Somnalia Cover

As February comes to a close, we prepare to leave Black History Month, Women in Horror Month, and the cavalcade of hearts and flowers and an insultingly diminished Greek God, Eros, who you may know as Cupid, behind.

I will spend the last days of February editing Somnalia, the sequel to Happiness and Other Diseases, which incorporates all of these things… even president’s day, as you can see in the story’s back cover blurb:

Turmoil consumes the Underworld when the death of a god leaves a power vacuum. Phobetor, the stern and ambitious god of Nightmares seeks to fill the gap at any cost. Murderous nightmare daemons escape to the mortal realm, placing all of mankind in peril. In the midst of the unrest, star-crossed lovers yearn for one another across the void, one disempowered and bound to the earth, the other trapped in the land of dreams by a grave sacrifice. Will love conquer all, or is the world’s only salvation a god with an iron fist?

The Somnalia series, from which Happiness and Other Diseases was birthed is a dark fantasy with a love story running through it. The transgressive tale of the lovers Flynn and Charlotte is not a romance that can stand on its own outside of the earth-shattering, humanity-threatening activities of Charlotte’s immortal relatives, who include among their ranks the aforementioned (and quite meddlesome) Eros. It is more like the River Lethe that runs through the land of dreams, the Demos Oneiroi.

The river runs through the entire land of dreams and nightmares, and casts its sedating effect on those who are near it, especially those who are in it. It makes them forget. It doesn’t encompass all of the land, though. It is a feature.

Love is like that… a calming feature in a tumultuous world.

The stressing factors present in Charlotte and Flynn’s world are a lot more supernatural than ours, but I think their need to find comfort in one another is something we all can relate to.

Fantasy vs. Reality

Sumiko with WingsI wrote first drafts of all three books in the Somnalia trilogy last year. While I was busy crafting Charlotte and Flynn’s epic romance, and quite a few less-epic little love stories that exist in the Somnalia universe, my own love life was rapidly deteriorating.

Almost as if to rub salt in the wound, a half-dozen elated and certainly well-meaning fans interpreted the emotional depth I imbued my characters with as a reflection of some sort of my real life. My writing teacher at Berkeley City College, Mary Webb, quite frequently reminds students not to assume that the works of their fellow writers are autobiographical. Yet, it is a thing many readers do – presume the characters reflect real events in a writer’s life. That is not necessarily the case. In fiction, quite often these very active figments of a writer’s imagination are just a part of her rich fantasy life.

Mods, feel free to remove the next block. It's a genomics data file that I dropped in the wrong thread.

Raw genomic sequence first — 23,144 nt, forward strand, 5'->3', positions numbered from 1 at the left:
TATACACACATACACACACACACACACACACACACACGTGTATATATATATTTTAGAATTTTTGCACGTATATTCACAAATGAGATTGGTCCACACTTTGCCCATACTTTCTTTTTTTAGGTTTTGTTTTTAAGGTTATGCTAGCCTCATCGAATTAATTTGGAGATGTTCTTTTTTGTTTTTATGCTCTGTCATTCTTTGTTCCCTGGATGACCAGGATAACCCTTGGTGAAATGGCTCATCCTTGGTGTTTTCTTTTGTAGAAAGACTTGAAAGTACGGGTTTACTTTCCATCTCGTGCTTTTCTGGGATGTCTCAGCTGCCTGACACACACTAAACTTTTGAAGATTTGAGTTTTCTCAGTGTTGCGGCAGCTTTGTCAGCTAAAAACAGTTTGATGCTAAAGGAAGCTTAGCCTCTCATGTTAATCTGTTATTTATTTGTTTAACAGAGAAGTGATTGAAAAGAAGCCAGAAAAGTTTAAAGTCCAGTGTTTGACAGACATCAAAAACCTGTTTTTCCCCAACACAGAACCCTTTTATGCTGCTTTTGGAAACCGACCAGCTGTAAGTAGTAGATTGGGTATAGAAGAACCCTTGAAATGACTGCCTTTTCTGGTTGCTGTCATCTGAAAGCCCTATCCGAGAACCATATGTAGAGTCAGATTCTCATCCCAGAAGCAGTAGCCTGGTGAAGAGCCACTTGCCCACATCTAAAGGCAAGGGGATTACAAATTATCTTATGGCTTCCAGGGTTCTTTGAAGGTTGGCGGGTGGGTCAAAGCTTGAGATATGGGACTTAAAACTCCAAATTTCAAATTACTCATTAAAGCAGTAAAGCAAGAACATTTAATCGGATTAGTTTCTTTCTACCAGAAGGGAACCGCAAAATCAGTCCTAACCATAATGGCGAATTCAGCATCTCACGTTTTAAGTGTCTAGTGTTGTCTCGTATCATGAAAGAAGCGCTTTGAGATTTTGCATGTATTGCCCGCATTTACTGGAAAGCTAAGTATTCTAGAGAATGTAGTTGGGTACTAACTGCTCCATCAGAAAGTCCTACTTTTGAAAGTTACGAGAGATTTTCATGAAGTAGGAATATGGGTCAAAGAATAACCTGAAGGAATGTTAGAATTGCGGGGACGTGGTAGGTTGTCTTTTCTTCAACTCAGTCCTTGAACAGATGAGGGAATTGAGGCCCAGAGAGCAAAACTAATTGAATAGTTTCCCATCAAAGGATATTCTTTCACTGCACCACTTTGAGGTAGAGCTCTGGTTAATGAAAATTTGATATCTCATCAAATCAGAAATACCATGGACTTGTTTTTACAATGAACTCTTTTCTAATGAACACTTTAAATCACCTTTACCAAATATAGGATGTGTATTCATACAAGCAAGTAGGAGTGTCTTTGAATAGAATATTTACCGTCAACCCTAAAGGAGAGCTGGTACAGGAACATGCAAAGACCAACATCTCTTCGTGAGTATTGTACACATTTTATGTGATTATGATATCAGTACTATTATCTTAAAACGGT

The glue holding fantasies together is sometimes the longing of the daydreamer. I would think that much would be patently obvious, but apparently it is not. This is not always the case in writing, even romance writing. However, it can be… and lack of fulfillment can certainly be a motivating factor.

I am single now. My relationship, with all of its myriad flaws, came to an end.

Now I am floating around in the flawed world of dating and single life. I am flying past guys who associate creativity with drugs, and dudes who think it’s a good idea to start off a date with a half-ass critique of my half-read novel. I am kicking the dust off my shoes, but I am also pouting because a guy I like won’t commit to seeing me on any specific date or time.

If I am honest about my feelings, a dozen strong women will pound their chests in my general direction and chide me for my silly, girlish notions. I will be told that I am a strong, independent woman and I don’t need all of that hand-holding I crave.

Now I won’t even say “a man” here, because it doesn’t have to be a man, just somebody.

I could be like Val Kilmer portraying Jim Morrison in the movie The Doors, talking large shit like, “I’ll be the poet, and you’ll be my muse.” I could be like David Bowie’s Ziggy Stardust, making love to my ego. I could quietly lose touch and run away into the Demos Oneiroi with my imaginary lover, but only for a little while.

There will be no one to rub my feet. Hugs and hand holding will be rationed.

When I wake up, there will be tons of editing left to do.